Step Four: Stay up to date on backup best practices

Traditional backups to old-fashioned tape drives, a possible line of defense against ransomware, can be very slow due to their mechanical nature. Tapes also wear out, which can increase the risk of data loss.

Gorecki recommends rethinking how to approach cyber recovery. Disaster recovery (DR) strategies are not effective in recovering ransomware. Instead, consider creating snapshots that are logically isolated from primary storage, providing immutable, incorruptible copies of data. Modern and efficient vault solutions offer data validation and verification. This new backup approach allows victims to recover faster from ransomware attacks.

Fifth step: decide whether or not to pay a Ransom

It is often said – and law enforcement agrees – that organizations should never pay ransoms. Still, some victims pay, especially if lives are at risk, such as in a hospital, or if a prolonged system outage threatens the viability of the business. Every organization should carry out practical exercises to think about what they would do in difficult scenarios.

Businesses must weigh the following before paying a ransom:

  • The value of lost data
  • The potential fallout from a data leak
  • The quality of backups
  • The opportunity to restore backups.

Paying a ransom does not guarantee that you will recover your data or that the encrypted data can be restored without corruption. Even if things go as planned, decryption can be a long process. A company that paid attackers millions of dollars in ransom in 2021 would have decided to restore its data from its own backups anyway. The attackers decryption tool was too slow.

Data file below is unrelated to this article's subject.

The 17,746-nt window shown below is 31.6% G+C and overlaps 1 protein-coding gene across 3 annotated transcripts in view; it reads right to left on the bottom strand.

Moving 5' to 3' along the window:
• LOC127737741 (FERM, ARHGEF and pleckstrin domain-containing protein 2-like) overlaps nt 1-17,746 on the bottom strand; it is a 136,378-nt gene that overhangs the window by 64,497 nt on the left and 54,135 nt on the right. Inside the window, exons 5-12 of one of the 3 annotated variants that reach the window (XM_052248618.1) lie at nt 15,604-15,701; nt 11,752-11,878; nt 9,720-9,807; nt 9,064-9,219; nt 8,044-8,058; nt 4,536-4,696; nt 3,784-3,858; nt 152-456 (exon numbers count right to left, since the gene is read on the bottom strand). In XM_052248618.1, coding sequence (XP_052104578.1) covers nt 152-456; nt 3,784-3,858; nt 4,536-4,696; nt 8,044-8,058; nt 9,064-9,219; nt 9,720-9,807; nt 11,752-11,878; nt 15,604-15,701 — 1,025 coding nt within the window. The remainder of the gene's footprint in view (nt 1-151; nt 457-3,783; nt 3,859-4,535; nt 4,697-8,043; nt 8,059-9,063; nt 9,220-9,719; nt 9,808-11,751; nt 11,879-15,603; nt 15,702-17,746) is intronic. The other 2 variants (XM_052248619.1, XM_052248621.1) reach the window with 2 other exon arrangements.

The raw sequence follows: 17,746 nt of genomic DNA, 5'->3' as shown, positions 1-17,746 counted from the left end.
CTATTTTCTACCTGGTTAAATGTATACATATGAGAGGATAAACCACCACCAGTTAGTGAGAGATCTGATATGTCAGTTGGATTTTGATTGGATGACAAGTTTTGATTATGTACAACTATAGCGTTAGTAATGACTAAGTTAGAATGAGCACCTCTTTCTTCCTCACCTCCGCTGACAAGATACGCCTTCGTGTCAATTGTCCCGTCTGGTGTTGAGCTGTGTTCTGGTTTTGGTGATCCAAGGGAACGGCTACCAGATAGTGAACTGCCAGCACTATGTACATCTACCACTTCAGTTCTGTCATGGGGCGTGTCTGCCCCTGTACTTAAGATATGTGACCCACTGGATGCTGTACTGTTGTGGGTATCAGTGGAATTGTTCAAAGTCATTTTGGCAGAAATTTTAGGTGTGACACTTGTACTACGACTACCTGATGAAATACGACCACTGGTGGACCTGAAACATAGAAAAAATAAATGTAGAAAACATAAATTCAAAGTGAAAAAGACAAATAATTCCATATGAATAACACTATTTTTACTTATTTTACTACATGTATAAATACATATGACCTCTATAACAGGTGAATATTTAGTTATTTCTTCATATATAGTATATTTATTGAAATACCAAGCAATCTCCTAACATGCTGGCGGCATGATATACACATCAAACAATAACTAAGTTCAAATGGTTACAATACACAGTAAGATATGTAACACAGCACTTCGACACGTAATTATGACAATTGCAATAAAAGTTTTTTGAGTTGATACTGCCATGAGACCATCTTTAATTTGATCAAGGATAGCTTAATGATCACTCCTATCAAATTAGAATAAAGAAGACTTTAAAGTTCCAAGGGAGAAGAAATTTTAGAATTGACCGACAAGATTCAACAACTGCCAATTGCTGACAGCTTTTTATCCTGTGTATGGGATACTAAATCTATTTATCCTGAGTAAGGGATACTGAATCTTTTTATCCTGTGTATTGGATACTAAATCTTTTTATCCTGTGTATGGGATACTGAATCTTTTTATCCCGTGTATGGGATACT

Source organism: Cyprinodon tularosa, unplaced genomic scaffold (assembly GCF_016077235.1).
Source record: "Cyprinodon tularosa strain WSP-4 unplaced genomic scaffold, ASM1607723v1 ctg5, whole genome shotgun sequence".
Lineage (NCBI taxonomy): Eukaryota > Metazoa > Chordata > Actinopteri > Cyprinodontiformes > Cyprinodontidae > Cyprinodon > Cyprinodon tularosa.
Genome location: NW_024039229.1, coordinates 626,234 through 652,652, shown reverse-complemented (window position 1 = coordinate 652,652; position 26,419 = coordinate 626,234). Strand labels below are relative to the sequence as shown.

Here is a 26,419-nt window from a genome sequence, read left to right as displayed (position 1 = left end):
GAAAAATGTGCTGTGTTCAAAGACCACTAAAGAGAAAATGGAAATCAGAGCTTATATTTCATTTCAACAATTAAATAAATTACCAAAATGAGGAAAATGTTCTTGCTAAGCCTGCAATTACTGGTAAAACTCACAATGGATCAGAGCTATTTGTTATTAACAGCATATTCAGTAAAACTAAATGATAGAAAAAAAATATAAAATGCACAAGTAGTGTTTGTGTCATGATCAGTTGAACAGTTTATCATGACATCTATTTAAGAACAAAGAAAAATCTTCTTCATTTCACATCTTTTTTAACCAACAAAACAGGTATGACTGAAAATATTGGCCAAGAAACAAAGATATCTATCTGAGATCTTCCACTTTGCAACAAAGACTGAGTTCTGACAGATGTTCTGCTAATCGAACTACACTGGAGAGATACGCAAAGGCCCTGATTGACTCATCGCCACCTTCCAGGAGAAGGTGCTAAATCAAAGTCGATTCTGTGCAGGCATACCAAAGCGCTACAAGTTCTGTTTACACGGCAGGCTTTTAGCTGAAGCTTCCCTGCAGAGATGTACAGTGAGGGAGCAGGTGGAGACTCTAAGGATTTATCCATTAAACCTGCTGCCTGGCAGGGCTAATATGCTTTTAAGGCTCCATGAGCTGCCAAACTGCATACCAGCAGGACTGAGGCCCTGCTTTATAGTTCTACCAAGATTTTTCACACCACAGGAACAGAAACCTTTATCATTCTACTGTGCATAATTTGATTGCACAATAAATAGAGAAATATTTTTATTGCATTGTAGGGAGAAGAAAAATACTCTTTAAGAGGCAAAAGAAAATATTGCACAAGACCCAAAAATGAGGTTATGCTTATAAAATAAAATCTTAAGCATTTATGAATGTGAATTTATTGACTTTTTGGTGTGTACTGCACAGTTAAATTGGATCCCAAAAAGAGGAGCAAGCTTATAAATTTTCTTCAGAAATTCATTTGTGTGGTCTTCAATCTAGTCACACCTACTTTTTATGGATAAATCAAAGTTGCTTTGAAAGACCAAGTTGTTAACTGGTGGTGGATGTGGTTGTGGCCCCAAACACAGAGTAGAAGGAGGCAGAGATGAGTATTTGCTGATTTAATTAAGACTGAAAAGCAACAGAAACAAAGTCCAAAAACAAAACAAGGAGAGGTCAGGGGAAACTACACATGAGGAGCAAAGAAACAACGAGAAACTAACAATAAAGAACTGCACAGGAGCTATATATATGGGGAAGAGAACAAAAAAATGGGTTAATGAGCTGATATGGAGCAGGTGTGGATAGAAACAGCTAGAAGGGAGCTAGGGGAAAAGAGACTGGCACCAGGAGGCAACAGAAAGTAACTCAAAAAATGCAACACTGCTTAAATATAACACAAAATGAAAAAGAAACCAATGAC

“Whether you pay or not is ultimately a business decision,” Gorecki said. “Will the payment prevent damage to your brand or help you recover faster?” If you can quantify the potential damage in financial terms, you can compare it to the ransom price.

One final note: Protecting against ransomware is a long game that requires constant attention to both your infrastructure and industry trends. Attacker tools and tactics will continue to evolve, and organizations must rise to the challenge. Whether or not ransomware attacks pick up again, as they have in recent years, now is always a good time to plan ahead.